Belarus SIG #Belarus RE: Questioning the theory of surnames in the Pale #belarus


Gladys Friedman Paulin <paulin@...>
 

Bob et al,
Your theory is interesting and I, too, have researched many families
from
Poland, Lithuania and Belarus.

Before the ukase of 1804 which was enforced later by a second edict ca
1825,
our ancestors had already migrated, sometimes in several stages, from
central Europe to their further east residences in the above stated
areas.
When they took a toponymic name, it was frequently that of a town where
they
previously resided or where a parent or grandparent had dwelled. If many
people took the name of the town of current residence, everyone would
have
that name and the purpose of taking surnames for identification would
have
been defeated.

Many names denoting religious rank are not necessarily Cohen/Kagan or
Levy/Levik but if you peruse Beider's works you may notice that many
common
names such as Katz are acronyms which denote such rank. (A recent post
on
the Jewishgen list pointed out how Segal denoted a Levite.)

Many names are variants of occupations including 'son of the' such as
Rabinovich, son of Rabbi.

However, an overwhelming number are >from patronymics--and some
matronymics--
perhaps not their father's name but perhaps that of a grandfather or
great
grandfather, especially if their father was still living. And here you
may
have the use of a Hebrew or Yiddish name (including diminutives) or a
kinnui--in which case, your "theory" of nicknames follows the common
practice. And in this case you might want to consult Beider's work on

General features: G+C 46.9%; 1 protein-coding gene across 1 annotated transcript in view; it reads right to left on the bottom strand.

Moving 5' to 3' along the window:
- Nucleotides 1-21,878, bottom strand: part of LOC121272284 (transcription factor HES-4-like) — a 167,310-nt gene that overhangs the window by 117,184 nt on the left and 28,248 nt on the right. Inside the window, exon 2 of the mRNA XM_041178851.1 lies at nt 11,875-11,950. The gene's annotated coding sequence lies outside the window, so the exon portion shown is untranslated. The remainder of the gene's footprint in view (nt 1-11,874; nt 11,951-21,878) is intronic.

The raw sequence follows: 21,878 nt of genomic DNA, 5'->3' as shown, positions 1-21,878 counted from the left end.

given
names and Boris Feldblyum' _Russian-Jewish Given Names_ (Avotaynu) to
see
the vast variety of given names that may have been the base of =
patronymics.

Gladys Friedman Paulin, CG
Winter Springs, FL
Editor _OnBoard, the Newsletter of the Board for Certification of
Genealogists_ (BCG)
Member, Association of Professional Genealogists (APG)
________________________________________________
CG, Certified Genealogist, is a service mark of the Board for
Certification of Genealogists and is used under license by Board-certified persons who
meet program standards and periodic rigorous evaluations.


Bob Kosovsky wrote, in part, on Monday, July 30, 2007 11:06 AM
I believe (in one of his books) Alexander Beider lists four criteria =
upon
which Jews adopted surnames: place of living or origin, profession,
priestly status...
If this theory were true, logic would indicate that a majority of =
people
from a particular town would have that town's name, and smaller amounts
would be called by their priestly status or profession.

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